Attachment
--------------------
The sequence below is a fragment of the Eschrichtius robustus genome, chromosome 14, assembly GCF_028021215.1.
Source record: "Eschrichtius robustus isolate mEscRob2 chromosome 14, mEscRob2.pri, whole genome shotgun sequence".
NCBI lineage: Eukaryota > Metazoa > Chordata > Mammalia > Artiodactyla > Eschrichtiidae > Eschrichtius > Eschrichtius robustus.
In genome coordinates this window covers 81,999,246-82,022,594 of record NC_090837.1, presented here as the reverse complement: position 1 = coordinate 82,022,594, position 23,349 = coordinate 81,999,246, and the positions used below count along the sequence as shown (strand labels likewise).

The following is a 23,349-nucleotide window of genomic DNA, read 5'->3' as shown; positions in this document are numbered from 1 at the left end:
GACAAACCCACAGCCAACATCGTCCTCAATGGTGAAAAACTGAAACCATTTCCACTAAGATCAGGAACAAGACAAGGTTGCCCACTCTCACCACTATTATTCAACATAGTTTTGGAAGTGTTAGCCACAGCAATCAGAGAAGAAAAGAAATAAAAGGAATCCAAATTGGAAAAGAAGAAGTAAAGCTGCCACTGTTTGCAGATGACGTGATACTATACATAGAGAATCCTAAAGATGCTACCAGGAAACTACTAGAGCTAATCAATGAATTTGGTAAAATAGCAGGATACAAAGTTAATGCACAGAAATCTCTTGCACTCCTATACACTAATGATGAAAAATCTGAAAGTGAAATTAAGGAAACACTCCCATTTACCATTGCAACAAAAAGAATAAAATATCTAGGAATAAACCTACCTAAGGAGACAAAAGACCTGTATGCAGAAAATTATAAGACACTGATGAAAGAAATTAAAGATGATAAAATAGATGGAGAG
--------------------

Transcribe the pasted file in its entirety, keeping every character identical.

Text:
The sequence below is a fragment of the Eschrichtius robustus genome, chromosome 14, assembly GCF_028021215.1.
Source record: "Eschrichtius robustus isolate mEscRob2 chromosome 14, mEscRob2.pri, whole genome shotgun sequence".
NCBI lineage: Eukaryota > Metazoa > Chordata > Mammalia > Artiodactyla > Eschrichtiidae > Eschrichtius > Eschrichtius robustus.
In genome coordinates this window covers 81,999,246-82,022,594 of record NC_090837.1, presented here as the reverse complement: position 1 = coordinate 82,022,594, position 23,349 = coordinate 81,999,246, and the positions used below count along the sequence as shown (strand labels likewise).

The following is a 23,349-nucleotide window of genomic DNA, read 5'->3' as shown; positions in this document are numbered from 1 at the left end:
GACAAACCCACAGCCAACATCGTCCTCAATGGTGAAAAACTGAAACCATTTCCACTAAGATCAGGAACAAGACAAGGTTGCCCACTCTCACCACTATTATTCAACATAGTTTTGGAAGTGTTAGCCACAGCAATCAGAGAAGAAAAGAAATAAAAGGAATCCAAATTGGAAAAGAAGAAGTAAAGCTGCCACTGTTTGCAGATGACGTGATACTATACATAGAGAATCCTAAAGATGCTACCAGGAAACTACTAGAGCTAATCAATGAATTTGGTAAAATAGCAGGATACAAAGTTAATGCACAGAAATCTCTTGCACTCCTATACACTAATGATGAAAAATCTGAAAGTGAAATTAAGGAAACACTCCCATTTACCATTGCAACAAAAAGAATAAAATATCTAGGAATAAACCTACCTAAGGAGACAAAAGACCTGTATGCAGAAAATTATAAGACACTGATGAAAGAAATTAAAGATGATAAAATAGATGGAGAG